My six year old’s first grade class is preparing for their musical medley of The Sound of Music so we listen to Julie Andrews in the car, sing do re mi in the bath, and try to master the tongue twister of the lonely goatherd over dinner. The refrain, though, that keeps going through my mind is “Let’s start at the very beginning… a very good place to start.” But of course I keep thinking “When you read” [insert Proust] “you begin with”. . . “metempsychosis.”
At least that’s where I’ve been stuck, or struck, rather. Because if I can finally put down my red pen and get past Pendergrast’s introduction this is my first pause… my first Proustian digression and I haven’t even read halfway down the first page. I love how spitzspeak confesses: “I can be intimidated by Proust and embrace Proust at the same time. I can allow Proust to invade me, and I can read my life through the lens of Proust at the same time.” Because when I got there I remembered my graduate seminar on Ulysses and spending 90 minutes on Bloom’s mis-remembering “metempsychosis. Which, of course, reminded me of an afternoon in Dublin rather un-romantically marchimg in circles with cryptic instructions from the anti-frommers travel guide on how to get to the spot where Molly Bloom said yes yes and had the seedcake kiss. . . perhaps one of the most romantic moments in twentieth century literature :
the sun shines for you he said the day we were lying among the rhododendrons on Howth head in the grey tweed suit and his straw hat the day I got him to propose to me yes first I gave him the bit of seedcake out of my mouth and it was leapyear like now yes 16 years ago my God after that long kiss I near lost my breath yes he said was a flower of the mountain yes so we are flowers all a woman’s body yes that was one true thing he said in his life and the sun shines for you today yes that was why I liked him because I saw he understood or felt what a woman is and I knew I could always get round him and I gave him all the pleasure I could leading him on till he asked me to say yes and I wouldn’t answer first only looked out over the sea and the sky I was thinking of so many things he didn’t know of . . . and then I asked him with my eyes to ask again yes and then he asked me would I yes to say yes my mountain flower and first I put my arms around him yes and drew him down to me so he could feel my breasts all perfume yes and his heart was going like mad and yes I said yes I will Yes.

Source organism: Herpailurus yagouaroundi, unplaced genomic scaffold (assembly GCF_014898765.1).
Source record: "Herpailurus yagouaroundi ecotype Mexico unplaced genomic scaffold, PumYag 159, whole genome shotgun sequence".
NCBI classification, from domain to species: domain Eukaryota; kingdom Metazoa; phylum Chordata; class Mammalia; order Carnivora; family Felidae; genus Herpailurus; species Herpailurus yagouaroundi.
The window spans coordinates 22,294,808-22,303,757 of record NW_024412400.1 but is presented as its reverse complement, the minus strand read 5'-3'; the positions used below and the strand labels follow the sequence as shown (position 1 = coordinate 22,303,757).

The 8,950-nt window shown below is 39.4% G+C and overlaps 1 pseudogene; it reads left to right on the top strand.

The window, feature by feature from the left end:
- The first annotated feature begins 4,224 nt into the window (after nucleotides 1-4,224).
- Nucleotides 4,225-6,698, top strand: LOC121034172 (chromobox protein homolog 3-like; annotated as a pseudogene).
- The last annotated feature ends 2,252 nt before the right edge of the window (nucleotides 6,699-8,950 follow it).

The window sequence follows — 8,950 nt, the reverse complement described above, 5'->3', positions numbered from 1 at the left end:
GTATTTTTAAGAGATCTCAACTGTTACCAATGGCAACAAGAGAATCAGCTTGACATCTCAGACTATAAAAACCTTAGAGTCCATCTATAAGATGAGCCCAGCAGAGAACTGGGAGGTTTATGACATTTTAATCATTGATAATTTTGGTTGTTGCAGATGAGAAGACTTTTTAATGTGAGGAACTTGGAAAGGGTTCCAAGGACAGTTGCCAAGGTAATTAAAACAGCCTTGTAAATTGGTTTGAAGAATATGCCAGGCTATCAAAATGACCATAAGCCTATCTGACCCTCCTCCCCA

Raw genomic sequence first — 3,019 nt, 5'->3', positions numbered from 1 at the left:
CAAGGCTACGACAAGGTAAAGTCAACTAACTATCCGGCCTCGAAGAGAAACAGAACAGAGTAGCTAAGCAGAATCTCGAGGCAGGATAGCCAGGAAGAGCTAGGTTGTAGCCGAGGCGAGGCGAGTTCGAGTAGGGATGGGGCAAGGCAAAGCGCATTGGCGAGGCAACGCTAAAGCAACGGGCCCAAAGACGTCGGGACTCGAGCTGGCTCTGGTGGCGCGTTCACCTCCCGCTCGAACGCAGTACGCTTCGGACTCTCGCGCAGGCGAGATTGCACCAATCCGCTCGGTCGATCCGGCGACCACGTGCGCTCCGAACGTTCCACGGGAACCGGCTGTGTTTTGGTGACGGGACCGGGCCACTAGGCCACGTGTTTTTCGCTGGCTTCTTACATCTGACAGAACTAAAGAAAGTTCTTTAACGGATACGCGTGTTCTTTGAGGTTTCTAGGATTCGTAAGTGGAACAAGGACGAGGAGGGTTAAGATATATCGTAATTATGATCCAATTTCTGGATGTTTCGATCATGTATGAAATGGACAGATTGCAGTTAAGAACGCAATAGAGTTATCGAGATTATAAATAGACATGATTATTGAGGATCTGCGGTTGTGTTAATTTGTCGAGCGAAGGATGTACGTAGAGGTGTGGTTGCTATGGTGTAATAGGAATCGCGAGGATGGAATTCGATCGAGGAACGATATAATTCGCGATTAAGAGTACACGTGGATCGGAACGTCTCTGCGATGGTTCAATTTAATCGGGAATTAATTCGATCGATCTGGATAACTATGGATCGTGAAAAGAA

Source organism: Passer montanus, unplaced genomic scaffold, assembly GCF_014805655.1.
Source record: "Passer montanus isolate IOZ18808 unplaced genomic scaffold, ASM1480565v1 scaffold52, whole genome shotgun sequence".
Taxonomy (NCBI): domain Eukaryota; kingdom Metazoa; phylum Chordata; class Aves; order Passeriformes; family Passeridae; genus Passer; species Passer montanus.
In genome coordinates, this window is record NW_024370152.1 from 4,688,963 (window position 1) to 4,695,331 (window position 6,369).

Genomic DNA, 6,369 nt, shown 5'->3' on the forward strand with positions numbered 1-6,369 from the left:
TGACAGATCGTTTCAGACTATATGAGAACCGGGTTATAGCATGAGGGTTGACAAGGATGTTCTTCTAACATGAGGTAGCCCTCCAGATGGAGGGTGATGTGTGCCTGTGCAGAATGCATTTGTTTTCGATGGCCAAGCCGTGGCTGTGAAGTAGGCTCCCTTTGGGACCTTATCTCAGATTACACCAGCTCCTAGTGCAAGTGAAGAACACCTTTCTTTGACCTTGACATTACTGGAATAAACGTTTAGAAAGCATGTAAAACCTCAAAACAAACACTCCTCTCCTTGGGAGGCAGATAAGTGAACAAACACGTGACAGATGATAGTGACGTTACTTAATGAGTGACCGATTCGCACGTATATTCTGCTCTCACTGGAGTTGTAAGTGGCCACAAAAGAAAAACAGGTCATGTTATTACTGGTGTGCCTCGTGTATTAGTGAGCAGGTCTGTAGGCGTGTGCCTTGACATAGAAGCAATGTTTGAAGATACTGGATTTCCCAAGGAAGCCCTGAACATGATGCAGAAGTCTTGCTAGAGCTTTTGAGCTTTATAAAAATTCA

Of course in the ellipses are Molly’s digressions–memories of former lovers and her girlhood–because one thing is never one thing. And of course the walk through the brambles and the bushes with my lover was anything but romantic. Are you sure we’re supposed to walk up this hill with the red flower that’s been trampled? Or do we go past that tree with the lopped off limb and turn right?. So when we finally dropped our picnic blanket and wearily agreed this must be the spot and I read from my (now feeling rather heavy) copy of Ulysses sure that this rather dilapitated view of Dublin couldn’t possibly be it I kissed m. anyway for enduring the academic treasure hunt. (Which of course leads now to a new hunt as I look through old boxes for my Dublin scrapbook–photographic evidence that we were there, proof I could post and in the absence of my dog-eared novel a google search for “molly bloom seedcake” which leads me here to another writer’s post) And of course I realize that that spot doesn’t really exist, not off the page anyhow, as a place on the map, as a verifiable truth, but is so incredibly powerful because the memory of that moment keeps Molly and Bloom connected and (to borrow Woolf’s language from Mrs. Dalloway) connects them as through a thread to the rest of Dublin and its history through time and space in the powerful nexus of remembrance. The way by Swann’s will indeed be the long way around. . .